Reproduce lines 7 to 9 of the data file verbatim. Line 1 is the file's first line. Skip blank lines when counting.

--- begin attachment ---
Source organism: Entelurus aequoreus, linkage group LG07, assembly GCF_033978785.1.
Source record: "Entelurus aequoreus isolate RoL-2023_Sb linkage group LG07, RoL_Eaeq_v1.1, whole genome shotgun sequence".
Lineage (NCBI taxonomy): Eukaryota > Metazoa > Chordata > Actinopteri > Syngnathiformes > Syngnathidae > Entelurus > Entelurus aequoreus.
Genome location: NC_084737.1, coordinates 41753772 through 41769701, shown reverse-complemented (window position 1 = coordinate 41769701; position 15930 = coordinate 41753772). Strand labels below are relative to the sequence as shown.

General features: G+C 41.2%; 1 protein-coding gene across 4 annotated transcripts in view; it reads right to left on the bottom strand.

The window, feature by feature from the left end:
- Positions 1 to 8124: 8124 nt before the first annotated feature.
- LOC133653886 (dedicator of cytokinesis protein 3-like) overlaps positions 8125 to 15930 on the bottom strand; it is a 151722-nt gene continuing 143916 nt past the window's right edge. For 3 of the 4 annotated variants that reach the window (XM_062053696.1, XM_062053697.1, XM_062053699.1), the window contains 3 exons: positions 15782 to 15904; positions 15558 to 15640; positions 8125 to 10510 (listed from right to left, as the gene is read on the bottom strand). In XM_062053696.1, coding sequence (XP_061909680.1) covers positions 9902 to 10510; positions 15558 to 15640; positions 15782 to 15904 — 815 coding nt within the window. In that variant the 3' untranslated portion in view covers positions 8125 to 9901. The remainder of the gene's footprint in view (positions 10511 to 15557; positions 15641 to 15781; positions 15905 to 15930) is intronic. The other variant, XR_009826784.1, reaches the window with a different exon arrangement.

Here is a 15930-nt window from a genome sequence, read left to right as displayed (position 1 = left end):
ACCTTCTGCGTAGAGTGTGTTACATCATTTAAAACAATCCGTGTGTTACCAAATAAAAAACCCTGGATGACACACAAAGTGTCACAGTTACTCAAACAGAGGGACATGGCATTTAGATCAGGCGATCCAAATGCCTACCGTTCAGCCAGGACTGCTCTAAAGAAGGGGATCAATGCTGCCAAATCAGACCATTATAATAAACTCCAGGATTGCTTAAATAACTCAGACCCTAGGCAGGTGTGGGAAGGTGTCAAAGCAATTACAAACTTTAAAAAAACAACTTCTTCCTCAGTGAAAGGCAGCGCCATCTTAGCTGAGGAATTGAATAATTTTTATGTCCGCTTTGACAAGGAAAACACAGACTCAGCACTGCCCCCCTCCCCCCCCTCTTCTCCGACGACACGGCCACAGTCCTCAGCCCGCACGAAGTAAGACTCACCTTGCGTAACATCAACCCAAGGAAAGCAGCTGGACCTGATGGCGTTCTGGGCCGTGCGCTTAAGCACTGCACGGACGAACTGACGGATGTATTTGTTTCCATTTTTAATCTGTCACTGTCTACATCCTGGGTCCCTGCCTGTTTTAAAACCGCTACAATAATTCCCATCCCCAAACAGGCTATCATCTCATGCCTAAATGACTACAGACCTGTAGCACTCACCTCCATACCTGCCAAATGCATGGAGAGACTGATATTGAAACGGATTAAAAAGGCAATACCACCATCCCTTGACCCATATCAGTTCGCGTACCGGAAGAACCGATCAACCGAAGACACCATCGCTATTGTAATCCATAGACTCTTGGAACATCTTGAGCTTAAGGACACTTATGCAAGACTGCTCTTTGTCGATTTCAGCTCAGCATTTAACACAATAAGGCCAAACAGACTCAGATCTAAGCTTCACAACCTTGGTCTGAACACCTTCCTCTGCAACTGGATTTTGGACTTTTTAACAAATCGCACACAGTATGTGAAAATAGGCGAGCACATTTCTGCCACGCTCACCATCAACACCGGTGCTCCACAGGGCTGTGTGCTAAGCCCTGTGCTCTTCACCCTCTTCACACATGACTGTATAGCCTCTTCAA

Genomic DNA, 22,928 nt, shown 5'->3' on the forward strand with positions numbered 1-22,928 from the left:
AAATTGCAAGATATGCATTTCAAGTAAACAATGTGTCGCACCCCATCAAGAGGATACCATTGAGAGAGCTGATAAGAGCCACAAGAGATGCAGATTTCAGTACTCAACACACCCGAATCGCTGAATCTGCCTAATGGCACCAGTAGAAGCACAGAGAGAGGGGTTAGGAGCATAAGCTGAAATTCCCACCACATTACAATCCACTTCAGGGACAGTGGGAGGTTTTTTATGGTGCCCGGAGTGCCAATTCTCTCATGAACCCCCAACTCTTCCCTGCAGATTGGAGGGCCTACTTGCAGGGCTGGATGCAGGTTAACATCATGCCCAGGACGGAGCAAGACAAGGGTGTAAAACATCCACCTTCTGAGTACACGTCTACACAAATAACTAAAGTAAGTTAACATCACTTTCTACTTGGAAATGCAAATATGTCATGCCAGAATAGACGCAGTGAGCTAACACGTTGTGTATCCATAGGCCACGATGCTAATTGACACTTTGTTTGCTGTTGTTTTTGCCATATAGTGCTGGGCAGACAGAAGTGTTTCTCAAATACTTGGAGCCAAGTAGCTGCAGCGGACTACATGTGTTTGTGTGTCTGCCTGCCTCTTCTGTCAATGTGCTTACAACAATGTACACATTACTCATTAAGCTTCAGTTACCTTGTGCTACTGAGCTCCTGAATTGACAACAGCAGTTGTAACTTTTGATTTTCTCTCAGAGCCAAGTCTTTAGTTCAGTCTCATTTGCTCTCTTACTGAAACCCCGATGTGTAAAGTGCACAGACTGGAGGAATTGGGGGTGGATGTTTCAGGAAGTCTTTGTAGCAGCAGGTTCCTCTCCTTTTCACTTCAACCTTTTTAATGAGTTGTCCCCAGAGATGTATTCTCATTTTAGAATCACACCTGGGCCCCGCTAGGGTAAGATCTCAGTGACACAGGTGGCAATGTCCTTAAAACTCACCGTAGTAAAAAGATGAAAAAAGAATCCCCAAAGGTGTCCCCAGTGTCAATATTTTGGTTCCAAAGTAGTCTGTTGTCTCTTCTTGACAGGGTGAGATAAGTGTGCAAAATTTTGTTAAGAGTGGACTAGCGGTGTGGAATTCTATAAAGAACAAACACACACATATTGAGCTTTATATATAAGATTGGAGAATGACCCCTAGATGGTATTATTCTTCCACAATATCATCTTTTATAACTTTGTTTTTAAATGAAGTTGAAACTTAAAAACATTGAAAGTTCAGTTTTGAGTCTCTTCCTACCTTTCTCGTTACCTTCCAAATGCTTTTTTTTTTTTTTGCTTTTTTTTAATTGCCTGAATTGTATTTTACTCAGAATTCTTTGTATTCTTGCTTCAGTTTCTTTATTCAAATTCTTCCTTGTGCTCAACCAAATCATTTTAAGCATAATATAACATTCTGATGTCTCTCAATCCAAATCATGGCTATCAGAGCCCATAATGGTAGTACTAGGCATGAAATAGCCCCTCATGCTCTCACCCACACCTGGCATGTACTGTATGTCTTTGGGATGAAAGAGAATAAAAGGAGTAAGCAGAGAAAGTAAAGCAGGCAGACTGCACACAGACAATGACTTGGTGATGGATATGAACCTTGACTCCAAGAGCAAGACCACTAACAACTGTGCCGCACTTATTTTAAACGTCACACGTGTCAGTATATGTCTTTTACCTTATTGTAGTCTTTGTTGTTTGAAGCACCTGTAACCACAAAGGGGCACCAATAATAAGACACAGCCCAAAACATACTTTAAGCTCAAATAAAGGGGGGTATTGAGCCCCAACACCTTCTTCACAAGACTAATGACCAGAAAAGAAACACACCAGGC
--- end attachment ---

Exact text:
- Positions 1 to 8124: 8124 nt before the first annotated feature.
- LOC133653886 (dedicator of cytokinesis protein 3-like) overlaps positions 8125 to 15930 on the bottom strand; it is a 151722-nt gene continuing 143916 nt past the window's right edge. For 3 of the 4 annotated variants that reach the window (XM_062053696.1, XM_062053697.1, XM_062053699.1), the window contains 3 exons: positions 15782 to 15904; positions 15558 to 15640; positions 8125 to 10510 (listed from right to left, as the gene is read on the bottom strand). In XM_062053696.1, coding sequence (XP_061909680.1) covers positions 9902 to 10510; positions 15558 to 15640; positions 15782 to 15904 — 815 coding nt within the window. In that variant the 3' untranslated portion in view covers positions 8125 to 9901. The remainder of the gene's footprint in view (positions 10511 to 15557; positions 15641 to 15781; positions 15905 to 15930) is intronic. The other variant, XR_009826784.1, reaches the window with a different exon arrangement.

Here is a 15930-nt window from a genome sequence, read left to right as displayed (position 1 = left end):